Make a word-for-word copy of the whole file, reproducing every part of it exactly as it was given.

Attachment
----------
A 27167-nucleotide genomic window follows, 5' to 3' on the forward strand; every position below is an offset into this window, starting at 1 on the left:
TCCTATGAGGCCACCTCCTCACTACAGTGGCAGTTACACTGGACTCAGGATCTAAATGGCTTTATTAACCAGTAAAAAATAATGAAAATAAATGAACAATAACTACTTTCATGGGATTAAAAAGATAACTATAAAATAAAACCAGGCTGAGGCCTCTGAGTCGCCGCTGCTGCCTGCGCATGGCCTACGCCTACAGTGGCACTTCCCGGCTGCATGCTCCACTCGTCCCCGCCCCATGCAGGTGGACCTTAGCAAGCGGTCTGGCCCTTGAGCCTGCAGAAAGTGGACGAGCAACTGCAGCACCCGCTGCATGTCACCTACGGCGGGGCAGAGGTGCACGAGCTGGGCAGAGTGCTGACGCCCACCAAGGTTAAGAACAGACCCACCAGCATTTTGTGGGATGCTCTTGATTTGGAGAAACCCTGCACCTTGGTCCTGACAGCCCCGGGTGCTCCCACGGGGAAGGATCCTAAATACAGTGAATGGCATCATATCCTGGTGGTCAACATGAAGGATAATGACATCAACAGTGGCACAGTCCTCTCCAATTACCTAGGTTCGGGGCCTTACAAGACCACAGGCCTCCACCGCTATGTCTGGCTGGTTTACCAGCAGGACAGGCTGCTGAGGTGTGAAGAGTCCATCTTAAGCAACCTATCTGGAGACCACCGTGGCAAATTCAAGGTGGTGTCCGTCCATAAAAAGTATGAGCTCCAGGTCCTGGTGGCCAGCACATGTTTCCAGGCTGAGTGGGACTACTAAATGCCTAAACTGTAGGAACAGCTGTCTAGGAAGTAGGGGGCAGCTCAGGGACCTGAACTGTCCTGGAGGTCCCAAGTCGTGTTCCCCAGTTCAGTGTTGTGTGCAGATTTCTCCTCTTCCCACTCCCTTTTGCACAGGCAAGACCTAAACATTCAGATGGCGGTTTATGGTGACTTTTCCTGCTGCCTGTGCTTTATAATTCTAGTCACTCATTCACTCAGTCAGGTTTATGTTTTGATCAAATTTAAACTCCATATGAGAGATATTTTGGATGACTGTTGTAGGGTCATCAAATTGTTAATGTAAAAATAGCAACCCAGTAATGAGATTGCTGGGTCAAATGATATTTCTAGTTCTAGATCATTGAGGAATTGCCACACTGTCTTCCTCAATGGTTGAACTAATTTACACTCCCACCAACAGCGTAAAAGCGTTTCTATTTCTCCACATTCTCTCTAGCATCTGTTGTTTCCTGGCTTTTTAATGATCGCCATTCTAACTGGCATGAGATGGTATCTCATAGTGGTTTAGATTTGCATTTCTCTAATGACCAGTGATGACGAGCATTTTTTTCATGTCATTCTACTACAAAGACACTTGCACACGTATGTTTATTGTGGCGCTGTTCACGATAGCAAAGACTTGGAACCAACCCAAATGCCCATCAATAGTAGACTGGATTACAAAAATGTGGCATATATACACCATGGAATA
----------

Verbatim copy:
A 27167-nucleotide genomic window follows, 5' to 3' on the forward strand; every position below is an offset into this window, starting at 1 on the left:
TCCTATGAGGCCACCTCCTCACTACAGTGGCAGTTACACTGGACTCAGGATCTAAATGGCTTTATTAACCAGTAAAAAATAATGAAAATAAATGAACAATAACTACTTTCATGGGATTAAAAAGATAACTATAAAATAAAACCAGGCTGAGGCCTCTGAGTCGCCGCTGCTGCCTGCGCATGGCCTACGCCTACAGTGGCACTTCCCGGCTGCATGCTCCACTCGTCCCCGCCCCATGCAGGTGGACCTTAGCAAGCGGTCTGGCCCTTGAGCCTGCAGAAAGTGGACGAGCAACTGCAGCACCCGCTGCATGTCACCTACGGCGGGGCAGAGGTGCACGAGCTGGGCAGAGTGCTGACGCCCACCAAGGTTAAGAACAGACCCACCAGCATTTTGTGGGATGCTCTTGATTTGGAGAAACCCTGCACCTTGGTCCTGACAGCCCCGGGTGCTCCCACGGGGAAGGATCCTAAATACAGTGAATGGCATCATATCCTGGTGGTCAACATGAAGGATAATGACATCAACAGTGGCACAGTCCTCTCCAATTACCTAGGTTCGGGGCCTTACAAGACCACAGGCCTCCACCGCTATGTCTGGCTGGTTTACCAGCAGGACAGGCTGCTGAGGTGTGAAGAGTCCATCTTAAGCAACCTATCTGGAGACCACCGTGGCAAATTCAAGGTGGTGTCCGTCCATAAAAAGTATGAGCTCCAGGTCCTGGTGGCCAGCACATGTTTCCAGGCTGAGTGGGACTACTAAATGCCTAAACTGTAGGAACAGCTGTCTAGGAAGTAGGGGGCAGCTCAGGGACCTGAACTGTCCTGGAGGTCCCAAGTCGTGTTCCCCAGTTCAGTGTTGTGTGCAGATTTCTCCTCTTCCCACTCCCTTTTGCACAGGCAAGACCTAAACATTCAGATGGCGGTTTATGGTGACTTTTCCTGCTGCCTGTGCTTTATAATTCTAGTCACTCATTCACTCAGTCAGGTTTATGTTTTGATCAAATTTAAACTCCATATGAGAGATATTTTGGATGACTGTTGTAGGGTCATCAAATTGTTAATGTAAAAATAGCAACCCAGTAATGAGATTGCTGGGTCAAATGATATTTCTAGTTCTAGATCATTGAGGAATTGCCACACTGTCTTCCTCAATGGTTGAACTAATTTACACTCCCACCAACAGCGTAAAAGCGTTTCTATTTCTCCACATTCTCTCTAGCATCTGTTGTTTCCTGGCTTTTTAATGATCGCCATTCTAACTGGCATGAGATGGTATCTCATAGTGGTTTAGATTTGCATTTCTCTAATGACCAGTGATGACGAGCATTTTTTTCATGTCATTCTACTACAAAGACACTTGCACACGTATGTTTATTGTGGCGCTGTTCACGATAGCAAAGACTTGGAACCAACCCAAATGCCCATCAATAGTAGACTGGATTACAAAAATGTGGCATATATACACCATGGAATA